The Philadelphia Regional CPR Awareness Coalition hosted a half-day event Tuesday to promote CPR Ready, a campaign for “hands-only” CPR defibrillator use in the community.
Statistics show that bystanders in Philadelphia are half as likely to perform CPR on someone suffering a cardiac attack — a major killer in the city — compared with those nationwide (20.3 percent to 40.6 percent).
Benjamin Abella, director of the Center for Resuscitation Science at the University of Pennsylvania, discussed the importance of stepping forward to help.
“To survive cardiac arrest, it’s important to have bystander response. That is, people in the public need to respond and perform CPR,” he said. “Without public CPR, survival is much lower, and we in Philadelphia have a big problem with bystander CPR.”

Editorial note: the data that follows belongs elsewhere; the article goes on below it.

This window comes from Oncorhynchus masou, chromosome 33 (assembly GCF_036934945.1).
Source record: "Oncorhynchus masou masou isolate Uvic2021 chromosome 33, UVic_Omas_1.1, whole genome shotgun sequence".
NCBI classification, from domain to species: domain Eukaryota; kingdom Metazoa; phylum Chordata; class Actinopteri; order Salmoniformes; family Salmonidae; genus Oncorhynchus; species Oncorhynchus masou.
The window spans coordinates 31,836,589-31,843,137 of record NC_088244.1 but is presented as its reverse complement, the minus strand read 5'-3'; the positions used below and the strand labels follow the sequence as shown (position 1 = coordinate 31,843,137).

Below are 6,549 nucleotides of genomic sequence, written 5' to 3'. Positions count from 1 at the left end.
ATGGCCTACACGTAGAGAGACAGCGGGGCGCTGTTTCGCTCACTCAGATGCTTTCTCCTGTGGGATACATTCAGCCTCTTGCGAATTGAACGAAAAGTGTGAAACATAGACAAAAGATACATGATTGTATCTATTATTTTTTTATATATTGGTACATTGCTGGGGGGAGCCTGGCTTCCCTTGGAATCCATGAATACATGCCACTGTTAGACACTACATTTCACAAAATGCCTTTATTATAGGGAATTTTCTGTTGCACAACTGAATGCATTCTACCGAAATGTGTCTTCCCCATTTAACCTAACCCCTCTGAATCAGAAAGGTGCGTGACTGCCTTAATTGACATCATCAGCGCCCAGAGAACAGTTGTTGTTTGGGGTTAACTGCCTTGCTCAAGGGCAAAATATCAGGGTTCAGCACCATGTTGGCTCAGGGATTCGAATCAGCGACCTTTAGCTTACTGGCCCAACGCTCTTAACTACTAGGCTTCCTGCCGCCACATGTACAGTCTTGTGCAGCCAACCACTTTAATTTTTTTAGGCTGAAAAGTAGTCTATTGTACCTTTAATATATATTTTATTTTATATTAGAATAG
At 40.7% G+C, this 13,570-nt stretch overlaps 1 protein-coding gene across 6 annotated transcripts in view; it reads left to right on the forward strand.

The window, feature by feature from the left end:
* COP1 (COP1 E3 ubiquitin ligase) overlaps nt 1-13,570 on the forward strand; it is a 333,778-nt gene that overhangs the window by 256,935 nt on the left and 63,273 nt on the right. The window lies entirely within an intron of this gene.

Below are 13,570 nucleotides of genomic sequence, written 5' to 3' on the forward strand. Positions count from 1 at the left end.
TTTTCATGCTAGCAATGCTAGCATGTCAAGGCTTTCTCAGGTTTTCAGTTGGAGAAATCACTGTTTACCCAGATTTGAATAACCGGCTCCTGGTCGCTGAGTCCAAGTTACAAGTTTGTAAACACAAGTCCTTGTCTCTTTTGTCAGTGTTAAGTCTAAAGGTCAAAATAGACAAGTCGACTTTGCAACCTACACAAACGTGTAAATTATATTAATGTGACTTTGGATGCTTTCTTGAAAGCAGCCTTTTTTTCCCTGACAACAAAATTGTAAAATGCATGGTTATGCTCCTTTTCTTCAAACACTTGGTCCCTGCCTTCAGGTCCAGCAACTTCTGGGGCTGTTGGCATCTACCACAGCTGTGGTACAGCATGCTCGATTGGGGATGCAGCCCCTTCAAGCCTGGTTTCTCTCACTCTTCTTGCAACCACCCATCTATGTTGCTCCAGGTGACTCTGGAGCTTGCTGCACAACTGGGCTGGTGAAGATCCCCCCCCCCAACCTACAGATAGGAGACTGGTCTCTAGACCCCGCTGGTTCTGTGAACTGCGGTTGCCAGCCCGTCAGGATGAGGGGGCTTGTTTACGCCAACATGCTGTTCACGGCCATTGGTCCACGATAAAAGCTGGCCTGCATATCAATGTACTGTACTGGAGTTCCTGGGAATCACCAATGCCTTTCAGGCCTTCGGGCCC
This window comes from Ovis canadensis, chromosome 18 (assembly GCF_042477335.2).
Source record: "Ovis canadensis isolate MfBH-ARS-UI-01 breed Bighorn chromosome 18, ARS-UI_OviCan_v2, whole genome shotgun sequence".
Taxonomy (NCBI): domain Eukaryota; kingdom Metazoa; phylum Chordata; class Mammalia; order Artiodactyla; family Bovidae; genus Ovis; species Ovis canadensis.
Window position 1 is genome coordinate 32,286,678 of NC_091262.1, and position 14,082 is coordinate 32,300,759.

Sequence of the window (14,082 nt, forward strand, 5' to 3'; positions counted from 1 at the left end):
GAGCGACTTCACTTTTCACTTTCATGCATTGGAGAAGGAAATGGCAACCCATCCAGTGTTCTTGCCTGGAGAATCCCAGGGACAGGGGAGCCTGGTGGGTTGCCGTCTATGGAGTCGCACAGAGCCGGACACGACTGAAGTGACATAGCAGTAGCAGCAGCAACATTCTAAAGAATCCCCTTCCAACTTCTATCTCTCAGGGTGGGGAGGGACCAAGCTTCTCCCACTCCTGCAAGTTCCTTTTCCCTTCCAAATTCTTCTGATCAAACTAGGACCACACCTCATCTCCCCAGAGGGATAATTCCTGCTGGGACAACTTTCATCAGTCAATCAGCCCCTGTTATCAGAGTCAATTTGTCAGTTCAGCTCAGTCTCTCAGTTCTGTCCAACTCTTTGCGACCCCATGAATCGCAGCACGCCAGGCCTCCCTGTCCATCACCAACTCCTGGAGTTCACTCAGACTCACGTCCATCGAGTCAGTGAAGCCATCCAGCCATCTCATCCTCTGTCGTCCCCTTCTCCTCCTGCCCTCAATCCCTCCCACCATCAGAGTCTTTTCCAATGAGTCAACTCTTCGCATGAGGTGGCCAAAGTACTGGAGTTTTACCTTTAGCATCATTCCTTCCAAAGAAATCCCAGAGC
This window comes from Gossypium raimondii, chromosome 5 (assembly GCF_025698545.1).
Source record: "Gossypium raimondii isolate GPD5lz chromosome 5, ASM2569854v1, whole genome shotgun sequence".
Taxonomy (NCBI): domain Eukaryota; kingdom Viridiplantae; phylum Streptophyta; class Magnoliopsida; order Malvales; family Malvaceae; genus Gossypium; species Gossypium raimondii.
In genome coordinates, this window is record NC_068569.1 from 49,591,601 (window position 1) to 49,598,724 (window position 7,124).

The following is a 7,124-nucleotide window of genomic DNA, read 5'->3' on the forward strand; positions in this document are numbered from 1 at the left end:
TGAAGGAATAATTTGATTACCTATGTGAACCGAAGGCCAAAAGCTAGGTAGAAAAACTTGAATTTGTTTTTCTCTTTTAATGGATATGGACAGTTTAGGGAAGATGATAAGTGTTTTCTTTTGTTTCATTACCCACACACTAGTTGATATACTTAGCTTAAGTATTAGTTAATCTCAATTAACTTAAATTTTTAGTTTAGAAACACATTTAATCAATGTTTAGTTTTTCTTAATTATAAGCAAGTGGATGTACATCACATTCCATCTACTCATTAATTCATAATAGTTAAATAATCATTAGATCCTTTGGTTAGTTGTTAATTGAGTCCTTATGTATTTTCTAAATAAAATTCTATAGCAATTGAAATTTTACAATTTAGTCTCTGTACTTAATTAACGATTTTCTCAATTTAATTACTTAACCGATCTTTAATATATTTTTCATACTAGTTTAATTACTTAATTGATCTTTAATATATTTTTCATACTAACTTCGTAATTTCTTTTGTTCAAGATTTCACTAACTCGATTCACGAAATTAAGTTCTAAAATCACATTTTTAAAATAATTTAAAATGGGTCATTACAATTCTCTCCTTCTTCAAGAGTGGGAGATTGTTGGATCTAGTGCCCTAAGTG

Socioeconomic and educational disparities help explain passive bystanders, Abella said.
Without training, performing CPR can be daunting — and many factors limit the accessibility of training, he said. The traditional four-hour training sessions are difficult for people working full-time jobs, while location and facilities of training sites also affect physical accessibility.
To make training more accessible, Penn Medicine Tuesday launched a mobile CPR project, which brings free CPR training in English and Spanish to public spaces, including community centers, libraries, faith organizations, and schools.
Talking about the organization, Abella said, “We come to the trainees so that they don’t have to worry about transportation. We will offer the training for free. And through this, we hope by removing the barriers to address some of these glaring disparities in who knows and who does not know CPR.”
Tuesday’s presentation, held at WHYY, included stories from survivors of cardiac arrest. Abella said he hopes that increasing the opportunity for training will help more people survive and share their stories.